The recent release of yet another batch of Nixon tapes and transcripts inspired a new round of fulminations by Nixon-haters, most of whom are tellingly silent or remarkably forgiving when the misdeeds and indiscretions of other former presidents are revealed.
There was nothing in the new disclosures to surprise any student of the life and career of Richard Nixon. His insecurities, resentments and old-fashioned bigotry are all there, but we’ve known about them for decades; the only thing that never fails to baffle when one reads or listens to these Oval Office conversations is how a shrewd and calculating politician like Nixon could have so nonchalantly bared the underside of his soul over the course of two and a half years and thousands of hours – all the while knowing his words were being recorded.
With the 35th anniversary of Nixon’s resignation just a few weeks away, the newly released material – while confirming that Nixon, like a disconcerting number of his fellow presidents, was a strange and unpleasant fellow – can’t help but bring to mind the claim by Nixon partisans that Watergate would have been viewed as just politics had Nixon been a liberal Democrat or even a Republican who didn’t happen to be the longtime bete noire of liberal journalists.
Ben Stein, the former Nixon speechwriter who went on to make a lucrative Hollywood career for himself, asked a few years ago in another Watergate-related context, “Can anyone even remember now what Nixon did that was so terrible?…. Does anyone remember what he did that was bad? Oh, now I remember. He lied. He was a politician who lied. How remarkable…. He lied so he could stay in office and keep his agenda of peace going. That was his crime…. He was a peacemaker. He was a lying, conniving, covering up peacemaker. He was not a lying, conniving drug addict like JFK, a lying, conniving war starter like LBJ, a lying, conniving seducer like Clinton….”
One needn’t be as far gone as Stein in his see-no-evil appreciation of Nixon to acknowledge at least a kernel of truth in his position, especially given the revelations of the past 30 years that presidents before Nixon had engaged in the same activities that ultimately brought him down – activities that reporters had not considered a matter of public interest when the presidents involved were named Roosevelt, Kennedy and Johnson.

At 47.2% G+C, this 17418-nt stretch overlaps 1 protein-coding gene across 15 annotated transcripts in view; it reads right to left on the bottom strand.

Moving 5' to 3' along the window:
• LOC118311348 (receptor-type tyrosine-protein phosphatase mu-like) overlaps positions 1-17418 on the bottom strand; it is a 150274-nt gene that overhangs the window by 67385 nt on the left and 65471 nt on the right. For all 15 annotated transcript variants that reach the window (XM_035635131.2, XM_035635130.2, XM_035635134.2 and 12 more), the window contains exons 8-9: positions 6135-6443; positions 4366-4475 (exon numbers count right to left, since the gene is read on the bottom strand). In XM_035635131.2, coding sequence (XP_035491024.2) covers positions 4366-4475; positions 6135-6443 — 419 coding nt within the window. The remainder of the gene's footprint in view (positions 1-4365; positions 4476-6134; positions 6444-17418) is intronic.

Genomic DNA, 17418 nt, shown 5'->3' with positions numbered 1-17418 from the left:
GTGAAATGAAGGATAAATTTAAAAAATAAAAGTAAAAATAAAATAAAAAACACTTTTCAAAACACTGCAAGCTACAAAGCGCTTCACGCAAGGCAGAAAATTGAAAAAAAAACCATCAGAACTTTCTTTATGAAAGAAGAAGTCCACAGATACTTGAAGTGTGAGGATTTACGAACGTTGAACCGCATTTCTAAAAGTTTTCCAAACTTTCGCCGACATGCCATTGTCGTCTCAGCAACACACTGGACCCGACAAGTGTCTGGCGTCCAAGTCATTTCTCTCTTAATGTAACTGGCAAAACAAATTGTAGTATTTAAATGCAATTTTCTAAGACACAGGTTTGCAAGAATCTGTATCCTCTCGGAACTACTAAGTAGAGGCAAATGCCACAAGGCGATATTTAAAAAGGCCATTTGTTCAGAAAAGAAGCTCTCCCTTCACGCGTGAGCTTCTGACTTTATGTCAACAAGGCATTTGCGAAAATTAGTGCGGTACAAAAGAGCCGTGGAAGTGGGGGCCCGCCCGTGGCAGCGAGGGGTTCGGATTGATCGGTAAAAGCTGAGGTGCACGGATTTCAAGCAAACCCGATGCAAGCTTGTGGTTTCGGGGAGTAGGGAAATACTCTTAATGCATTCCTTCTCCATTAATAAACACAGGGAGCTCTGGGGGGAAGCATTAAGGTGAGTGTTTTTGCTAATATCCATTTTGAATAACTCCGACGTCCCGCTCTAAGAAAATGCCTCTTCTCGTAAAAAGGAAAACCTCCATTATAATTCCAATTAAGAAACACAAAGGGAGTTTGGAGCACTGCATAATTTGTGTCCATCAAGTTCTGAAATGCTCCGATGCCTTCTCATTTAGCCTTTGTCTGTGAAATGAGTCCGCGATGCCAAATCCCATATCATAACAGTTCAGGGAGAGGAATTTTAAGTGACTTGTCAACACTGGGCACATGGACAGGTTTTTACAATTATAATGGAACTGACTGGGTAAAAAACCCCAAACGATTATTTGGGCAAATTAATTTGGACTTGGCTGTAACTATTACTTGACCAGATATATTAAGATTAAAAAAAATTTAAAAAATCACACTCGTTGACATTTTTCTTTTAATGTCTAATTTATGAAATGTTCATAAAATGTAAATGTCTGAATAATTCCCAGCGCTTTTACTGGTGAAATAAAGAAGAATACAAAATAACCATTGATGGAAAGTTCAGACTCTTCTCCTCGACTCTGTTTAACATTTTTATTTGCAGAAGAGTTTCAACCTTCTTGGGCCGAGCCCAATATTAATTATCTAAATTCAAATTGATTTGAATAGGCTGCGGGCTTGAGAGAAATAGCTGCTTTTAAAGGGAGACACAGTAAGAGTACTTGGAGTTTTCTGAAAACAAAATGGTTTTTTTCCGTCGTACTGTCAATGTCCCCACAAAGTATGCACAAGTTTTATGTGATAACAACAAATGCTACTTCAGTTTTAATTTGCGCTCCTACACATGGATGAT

Such second thoughts actually started not long after Nixon’s resignation in August 1974; in a much noted article the liberal journalist Nicholas von Hoffman wrote, “In the months since [Nixon’s] departure, his defense looks better. Half a dozen Congressional committees have brought forth volumes of information all adducing that the break-ins, the tapping, snooping and harassment have been routine government activities for at least a generation.”
In his 1977 book It Didn’t Start With Watergate, the late Victor Lasky wrote, “Democratic scandals of comparable, if not greater, significance were permitted to glide by without any of the overwhelming and unrelenting attention later paid Watergate by a press which … sought to disembowel a hated president.”
Even the legacy of Woodward and Bernstein – the Washington Post reporters who broke the Watergate story and kept it alive until congressional investigations started up in mid-1973 – is no longer viewed as a purely heroic one. The duo’s excessive reliance on unnamed sources has, over the years, come under increasingly critical scrutiny; Watergate, the liberal historian Alan Brinkley told The New York Times, “created a model of journalism that is easily abused and debased. It created generations of people trying to replicate that role by digging in more and more unsavory ways….”
As the late Theodore White noted in his The Making of the President 1972, “At some point in the 1960s [journalists] had begun to see themselves as creators of the news – not the recorders, but the shapers, of events.”
“It was Nixon’s misfortune to be in office,” wrote former Nixon speechwriter Ray Price, “when both ‘advocacy journalism’ and the notion that the media should be ‘adversary’ to the government enjoyed their greatest modern-day vogue.”
The late Vernon Walters, who served as deputy director of the Central Intelligence Agency during the Nixon years, was more direct, telling authors Gerald and Deborah Strober that “the idea of this man [Nixon] winning the largest number of electoral votes since George Washington…this drove the media absolutely insane; they had to get rid of him. It was not a professional thing with the media; it was an emotional thing….”
Jason Maoz can be reached at firstname.lastname@example.org